The leaders of Japan and South Korea have met for trilateral discussions with U.S. President Barack Obama on the sidelines of the international nuclear conference in The Hague.
Before the meeting started Tuesday, Mr.Obama said deepening coordination among Washington, Tokyo and Seoul, including "military cooperation that includes joint exercises," is vital to dealing with North Korea.
"Over the last five years, close coordination between our three countries succeeded in changing the game with North Korea and our trilateral cooperation has sent a strong signal to Pyongyang that its provocations and threats will be met with a unified response, and that the U.S. commitment to the security of both Japan and the Republic of Korea is unwavering." he said.
South Korean President Park Geun-hye and Japanese Prime Minister Shinzo Abe both agreed that a united response is very important when dealing with the threat of North Korea's nuclear and missile programs.
Relations between the two U.S. allies have been strained in recent years and this was the first formal meeting between South Korea's president and Japan's prime minister.
The United States has been urging Tokyo and Seoul to reduce tensions over historical disputes and focus on issues of common interest, such as North Korea's nuclear program.
Sung-Yoon Lee, a Korean studies professor at the Fletcher School of Law and Diplomacy at Tufts University, says the U.S. is used to its role as peace broker between Seoul and Tokyo.
"Well, the United States has found itself once again in the role of trying to be an intermediary between its two allies in northeast Asia. And this is not a new role for the United States, even though it is frustrating for the U.S. This kind of role playing by the U.S., it goes back to the Korean War; the exigencies of the war in 1950 created the need for the United States to bring Japan and South Korea together."
Jang Yong-seok, senior researcher at Seoul National University's Institute for Peace and Unification Studies, describes the meeting in The Hague as a chance to improve cooperation on North Korea's nuclear program.
"There has been lack of coordination among South Korea, the U.S., and Japan on the North Korean nuclear issue as diplomatic efforts to resolve the issue are in a deadlock. This meeting will provide an opportunity to restore coordination and enhance cooperation among the three parties to resolve the nuclear issue."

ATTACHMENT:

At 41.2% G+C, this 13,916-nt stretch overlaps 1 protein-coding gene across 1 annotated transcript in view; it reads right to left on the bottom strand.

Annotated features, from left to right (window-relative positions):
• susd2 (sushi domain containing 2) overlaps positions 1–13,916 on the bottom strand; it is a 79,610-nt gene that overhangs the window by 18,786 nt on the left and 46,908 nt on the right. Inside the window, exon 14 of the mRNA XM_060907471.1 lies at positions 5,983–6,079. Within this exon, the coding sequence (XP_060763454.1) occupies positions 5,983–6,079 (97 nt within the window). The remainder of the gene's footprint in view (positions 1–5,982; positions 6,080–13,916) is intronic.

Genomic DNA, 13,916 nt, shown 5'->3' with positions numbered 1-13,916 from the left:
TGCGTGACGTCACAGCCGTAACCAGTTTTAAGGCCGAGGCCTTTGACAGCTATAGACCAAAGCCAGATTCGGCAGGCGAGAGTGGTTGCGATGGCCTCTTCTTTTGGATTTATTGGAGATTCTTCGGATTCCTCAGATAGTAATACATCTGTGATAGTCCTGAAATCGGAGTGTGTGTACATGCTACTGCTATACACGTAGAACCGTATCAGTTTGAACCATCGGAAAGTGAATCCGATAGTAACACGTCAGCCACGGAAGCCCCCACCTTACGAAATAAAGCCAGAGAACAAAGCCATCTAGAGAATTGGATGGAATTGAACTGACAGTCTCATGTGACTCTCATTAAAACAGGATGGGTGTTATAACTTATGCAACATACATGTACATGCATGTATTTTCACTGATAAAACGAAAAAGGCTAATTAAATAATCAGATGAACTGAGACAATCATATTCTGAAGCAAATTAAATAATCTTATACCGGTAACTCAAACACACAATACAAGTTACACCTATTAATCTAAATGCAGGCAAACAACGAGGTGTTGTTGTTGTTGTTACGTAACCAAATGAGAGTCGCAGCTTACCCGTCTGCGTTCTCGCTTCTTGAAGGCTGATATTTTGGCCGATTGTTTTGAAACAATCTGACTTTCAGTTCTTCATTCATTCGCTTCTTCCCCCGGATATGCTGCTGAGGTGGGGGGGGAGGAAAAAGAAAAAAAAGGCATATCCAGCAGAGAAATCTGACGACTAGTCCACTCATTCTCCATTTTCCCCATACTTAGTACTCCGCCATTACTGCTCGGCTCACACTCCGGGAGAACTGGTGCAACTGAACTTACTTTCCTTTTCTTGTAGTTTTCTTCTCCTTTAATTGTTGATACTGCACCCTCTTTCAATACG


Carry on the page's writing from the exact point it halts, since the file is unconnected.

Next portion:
Ben Rhodes, Mr. Obama's deputy national security adviser for strategic communications, told reporters Friday that this trilateral meeting would be an important session.
"We believe this is a very important message to show the United States aligned with our two most important allies in northeast Asia . It's a signal of our commitment to the security of northeast Asia and our belief that when the United States and our allies stand together, we are much stronger in the region and in the world."
Last week, South Korea said the talks Tuesday would not include the contentious issue of so-called "comfort women," who were used by Japan's military as sex slaves during World War II. Seoul said the two sides were in consultations over holding lower-level meetings on the issue.
President Park has repeatedly refused offers to hold a bilateral summit with Mr. Abe, citing Japan's refusal to apologize again for crimes committed during its colonization of Korea from 1910 to 1945, and Japan's use of Korean women as sex slaves.
Tokyo is pointing to numerous apologies the Japanese government has already made, and a 1965 agreement that normalized relations and included a large payment to Seoul.
South Korea, along with China, protested Mr. Abe's December visit to a controversial war shrine. It also criticized Japanese Chief Cabinet Secretary Yoshihide Suga in February when he said the government would re-examine the testimonies of former comfort women that were used as the basis of a 1993 apology.
Mr. Abe this month promised to honor Tokyo's previous apologies over its colonial past, including the 1993 statement by then-chief cabinet secretary Yohei Kono.
Kono gave a speech about his investigation of 16 comfort women. In the speech, he admitted that during World War II, Japan pressed many comfort women into service. He then expressed an apology and self-reflection. Since then, the speech has come to be known as the "Kono Statement."
(This report was produced in collaboration with the VOA Korean service.)